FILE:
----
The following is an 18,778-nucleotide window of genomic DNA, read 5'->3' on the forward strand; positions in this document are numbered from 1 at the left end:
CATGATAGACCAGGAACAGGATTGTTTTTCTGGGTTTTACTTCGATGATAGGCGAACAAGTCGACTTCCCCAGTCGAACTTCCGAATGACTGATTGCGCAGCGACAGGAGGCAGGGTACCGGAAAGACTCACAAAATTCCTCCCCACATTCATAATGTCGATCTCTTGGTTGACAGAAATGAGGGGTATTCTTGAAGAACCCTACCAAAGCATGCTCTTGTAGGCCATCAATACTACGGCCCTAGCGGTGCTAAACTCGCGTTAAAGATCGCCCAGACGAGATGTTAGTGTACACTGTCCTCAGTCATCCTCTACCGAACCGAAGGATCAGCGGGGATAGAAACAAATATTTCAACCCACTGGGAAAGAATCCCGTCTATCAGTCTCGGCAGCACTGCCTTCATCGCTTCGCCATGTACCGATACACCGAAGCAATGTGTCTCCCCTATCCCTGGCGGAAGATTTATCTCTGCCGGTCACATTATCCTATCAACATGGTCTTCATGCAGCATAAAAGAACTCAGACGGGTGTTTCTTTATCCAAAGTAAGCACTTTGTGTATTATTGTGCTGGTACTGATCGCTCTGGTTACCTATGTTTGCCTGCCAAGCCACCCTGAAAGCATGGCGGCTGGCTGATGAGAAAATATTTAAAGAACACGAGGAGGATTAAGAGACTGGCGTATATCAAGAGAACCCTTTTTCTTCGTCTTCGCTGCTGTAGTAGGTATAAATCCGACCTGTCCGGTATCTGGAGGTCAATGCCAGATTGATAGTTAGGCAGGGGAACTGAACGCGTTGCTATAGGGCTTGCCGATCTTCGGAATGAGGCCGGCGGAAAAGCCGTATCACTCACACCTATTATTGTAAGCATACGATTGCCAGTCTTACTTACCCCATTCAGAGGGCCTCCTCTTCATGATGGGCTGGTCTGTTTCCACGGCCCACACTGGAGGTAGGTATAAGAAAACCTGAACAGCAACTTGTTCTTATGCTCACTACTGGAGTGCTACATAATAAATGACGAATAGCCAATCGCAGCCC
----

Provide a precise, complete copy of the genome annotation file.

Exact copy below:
The following is an 18,778-nucleotide window of genomic DNA, read 5'->3' on the forward strand; positions in this document are numbered from 1 at the left end:
CATGATAGACCAGGAACAGGATTGTTTTTCTGGGTTTTACTTCGATGATAGGCGAACAAGTCGACTTCCCCAGTCGAACTTCCGAATGACTGATTGCGCAGCGACAGGAGGCAGGGTACCGGAAAGACTCACAAAATTCCTCCCCACATTCATAATGTCGATCTCTTGGTTGACAGAAATGAGGGGTATTCTTGAAGAACCCTACCAAAGCATGCTCTTGTAGGCCATCAATACTACGGCCCTAGCGGTGCTAAACTCGCGTTAAAGATCGCCCAGACGAGATGTTAGTGTACACTGTCCTCAGTCATCCTCTACCGAACCGAAGGATCAGCGGGGATAGAAACAAATATTTCAACCCACTGGGAAAGAATCCCGTCTATCAGTCTCGGCAGCACTGCCTTCATCGCTTCGCCATGTACCGATACACCGAAGCAATGTGTCTCCCCTATCCCTGGCGGAAGATTTATCTCTGCCGGTCACATTATCCTATCAACATGGTCTTCATGCAGCATAAAAGAACTCAGACGGGTGTTTCTTTATCCAAAGTAAGCACTTTGTGTATTATTGTGCTGGTACTGATCGCTCTGGTTACCTATGTTTGCCTGCCAAGCCACCCTGAAAGCATGGCGGCTGGCTGATGAGAAAATATTTAAAGAACACGAGGAGGATTAAGAGACTGGCGTATATCAAGAGAACCCTTTTTCTTCGTCTTCGCTGCTGTAGTAGGTATAAATCCGACCTGTCCGGTATCTGGAGGTCAATGCCAGATTGATAGTTAGGCAGGGGAACTGAACGCGTTGCTATAGGGCTTGCCGATCTTCGGAATGAGGCCGGCGGAAAAGCCGTATCACTCACACCTATTATTGTAAGCATACGATTGCCAGTCTTACTTACCCCATTCAGAGGGCCTCCTCTTCATGATGGGCTGGTCTGTTTCCACGGCCCACACTGGAGGTAGGTATAAGAAAACCTGAACAGCAACTTGTTCTTATGCTCACTACTGGAGTGCTACATAATAAATGACGAATAGCCAATCGCAGCCC